NOVEMBER’S BOOK NOOK: Short Takes

Every now and then,  Abby opts for a “sextet of shorts” instead of her more in-depth “trios” of reviews.  Here is her first eclectic batch.

BILLY LYNN’S LONG HALFTIME WALK

Ben Fountain

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A brilliant novel about war that takes place far from the field of battle at the annual Dallas Cowboys Thanksgiving Day football game, the culmination of a “victory tour” for a squad of young grunts whose heroic actions in Iraq have made them a marketable commodity to drum up support for the war.  Hilariously skewers the culture of instant celebrity, politics, patriotism and power, and poignantly conveys the senselessness of sending young men to war. Five stars.  (Ang Lee’s movie version arrives in theaters this week.)

THE WOMAN UPSTAIRS

Claire Messud

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Nora Eldridge is angry.  How angry?  “You don’t want to know,” she tells us in the opening line of this searing psychological study.  Four years ago, she was finally shedding the Nora who was “the good friend, good daughter, good teacher, doormat….Miss Nobody Nothing…” to become more fully alive,  the artist and special person she always knew herself to be.  She was brought to this euphoric but precarious state by falling in love with (pushing her way into? getting ensnared by?) a family: a glamorous, recognized artist, her professor husband, and their beautiful eight-year-old son.   Could it possibly end well?  A novel that grabs you and won’t let go.

 

THE LAST REPORT ON THE MIRACLES AT LITTLE NO HORSE

Louise Erdrich

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In 1912, Agnes DeWitt adopts the cassock and persona of a Catholic priest who drowns en route to his missionary post in remote North Dakota. For almost a century, Agnes binds her breasts and, as Father Damien, lives a “sincere lie,” ministering to the Ojibwe people she comes to see as her own.  This novel, written in 2001, is the sixth in the series that began with Love Medicine in 1984 and features many of the same members of the Ojibwe clans in the earlier books as well as Louise Erdrich’s elegant, lyrical prose and mix of realism, fable, and humor. The devotion and passion (both earthly and spiritual) of Agnes/Damien hold it all together, despite some sluggish patches in the Ojibwe stories, and make this an emotionally affecting novel.

ONCE UPON A RIVER

Bonnie Jo Campbell

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After she is raped by her uncle and her father is killed, teen-aged Margo Crane takes to the (fictional) Stark River in rural Michigan to look for the mother who abandoned her several years earlier and to find out how to live.  Margo is a crack shot,  knows every bend in the river,  lives off the land and is sometimes treated well and sometimes badly by the men she meets.  Beautifully written, especially if you enjoy description of the natural world and wilderness survival tales, which I don’t.  I was more interested in Margo than in how to skin a muskrat, but I was interested enough in Margo to enjoy this book more than I expected to.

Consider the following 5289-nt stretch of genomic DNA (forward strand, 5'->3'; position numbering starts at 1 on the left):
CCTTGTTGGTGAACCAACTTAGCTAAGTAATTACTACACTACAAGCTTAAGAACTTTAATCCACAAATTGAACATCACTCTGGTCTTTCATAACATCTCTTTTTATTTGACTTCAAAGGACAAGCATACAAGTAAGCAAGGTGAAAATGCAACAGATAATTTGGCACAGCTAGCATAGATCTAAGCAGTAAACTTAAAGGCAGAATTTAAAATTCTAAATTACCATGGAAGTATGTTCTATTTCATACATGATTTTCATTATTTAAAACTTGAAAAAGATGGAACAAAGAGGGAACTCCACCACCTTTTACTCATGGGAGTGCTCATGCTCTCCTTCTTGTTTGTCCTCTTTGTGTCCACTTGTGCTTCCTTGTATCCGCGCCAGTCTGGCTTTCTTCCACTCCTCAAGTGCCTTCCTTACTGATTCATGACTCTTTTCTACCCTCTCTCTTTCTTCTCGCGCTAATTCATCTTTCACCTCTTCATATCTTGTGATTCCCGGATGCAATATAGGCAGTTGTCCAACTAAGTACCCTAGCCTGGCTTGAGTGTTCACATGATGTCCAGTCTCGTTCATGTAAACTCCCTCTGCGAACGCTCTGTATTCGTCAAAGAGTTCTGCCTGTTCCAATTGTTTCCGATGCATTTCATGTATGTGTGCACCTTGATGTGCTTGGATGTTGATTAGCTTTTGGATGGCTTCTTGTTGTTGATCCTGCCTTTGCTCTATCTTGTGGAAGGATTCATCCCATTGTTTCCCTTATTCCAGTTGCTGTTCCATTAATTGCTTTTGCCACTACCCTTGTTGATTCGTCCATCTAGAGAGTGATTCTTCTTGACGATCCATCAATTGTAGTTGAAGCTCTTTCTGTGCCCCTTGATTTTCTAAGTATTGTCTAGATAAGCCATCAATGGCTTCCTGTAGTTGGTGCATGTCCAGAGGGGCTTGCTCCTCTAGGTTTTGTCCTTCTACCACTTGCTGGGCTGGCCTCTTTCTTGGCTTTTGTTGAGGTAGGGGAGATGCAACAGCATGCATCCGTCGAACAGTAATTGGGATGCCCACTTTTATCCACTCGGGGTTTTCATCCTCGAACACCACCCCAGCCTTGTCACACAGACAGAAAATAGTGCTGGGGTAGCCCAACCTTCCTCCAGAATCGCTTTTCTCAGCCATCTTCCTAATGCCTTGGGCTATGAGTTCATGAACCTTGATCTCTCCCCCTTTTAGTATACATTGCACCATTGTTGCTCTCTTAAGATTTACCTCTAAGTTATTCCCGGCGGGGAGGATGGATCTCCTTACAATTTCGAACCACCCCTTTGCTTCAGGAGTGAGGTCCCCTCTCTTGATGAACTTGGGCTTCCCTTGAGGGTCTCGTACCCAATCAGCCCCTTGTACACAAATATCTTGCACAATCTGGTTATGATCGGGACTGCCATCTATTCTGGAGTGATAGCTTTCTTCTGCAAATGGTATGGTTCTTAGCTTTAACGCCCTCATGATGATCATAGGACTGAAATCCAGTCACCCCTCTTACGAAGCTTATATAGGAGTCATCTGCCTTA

OPEN CITY

Teju Cole

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This critically acclaimed debut novel has no plot to propel it forward, just the ruminations of the solitary and possibly unreliable narrator – a young Nigerian-born psychiatrist – on identity, art, literature, music, death and more as he wanders the streets of Manhattan and has occasional interactions with friends and strangers, most of them immigrants like himself.  Beautiful prose, with crystalline descriptions of the city and crisp sketches of people.  Surprisingly compelling.

THE RADETZKY MARCH

Joseph Roth

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Written in 1932 by Joseph Roth, the under-appreciated Austrian-Jewish writer who died young of alcoholism in Paris a few years later, The Radetzky March depicts the waning of the Austro-Hungarian Empire in the years before World War I.  It begins in 1859, at the Battle of Solferino, when a peasant-born lieutenant saves the life of the young Kaiser, Franz Joseph I, and is rewarded with elevation to the nobility.  The novel follows successive generations of the now-aristocratic von Trotta family into the bureaucracy and the military and into eventual disillusionment that parallels the collapse of the Empire.  Roth’s prose evokes a lost world on every page, not as nostalgic reverie but with a portrayal of the deadly effects of the monarchy on its subjects of all classes and with vivid, detailed descriptions of everything from the landscape to village life to an old man’s cuffs.  Brilliant.

 

ABBY P
BOOK NOOK Feature Writer Abby Pinard

Abby is a lifelong book nut who retired from a forty-year computer software career in 2007 and ticked an item off her bucket list by going to work in a bookstore. She is a native New Yorker who moved to Boston recently to be among her people:  family and Red Sox fans.  She is a music lover, crossword puzzler, baseball fan, and political junkie who flunked Halloween costumes but can debug her daughter’s wifi.